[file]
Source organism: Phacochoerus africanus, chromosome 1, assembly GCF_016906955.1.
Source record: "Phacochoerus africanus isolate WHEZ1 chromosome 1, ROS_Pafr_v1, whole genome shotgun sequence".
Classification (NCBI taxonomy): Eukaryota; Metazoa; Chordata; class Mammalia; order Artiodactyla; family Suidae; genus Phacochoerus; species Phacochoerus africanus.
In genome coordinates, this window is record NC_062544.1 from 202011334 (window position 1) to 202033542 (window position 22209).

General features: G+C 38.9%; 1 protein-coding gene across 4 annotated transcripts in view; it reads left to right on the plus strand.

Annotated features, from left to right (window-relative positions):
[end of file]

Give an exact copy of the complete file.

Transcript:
Source organism: Phacochoerus africanus, chromosome 1, assembly GCF_016906955.1.
Source record: "Phacochoerus africanus isolate WHEZ1 chromosome 1, ROS_Pafr_v1, whole genome shotgun sequence".
Classification (NCBI taxonomy): Eukaryota; Metazoa; Chordata; class Mammalia; order Artiodactyla; family Suidae; genus Phacochoerus; species Phacochoerus africanus.
In genome coordinates, this window is record NC_062544.1 from 202011334 (window position 1) to 202033542 (window position 22209).

General features: G+C 38.9%; 1 protein-coding gene across 4 annotated transcripts in view; it reads left to right on the plus strand.

Annotated features, from left to right (window-relative positions):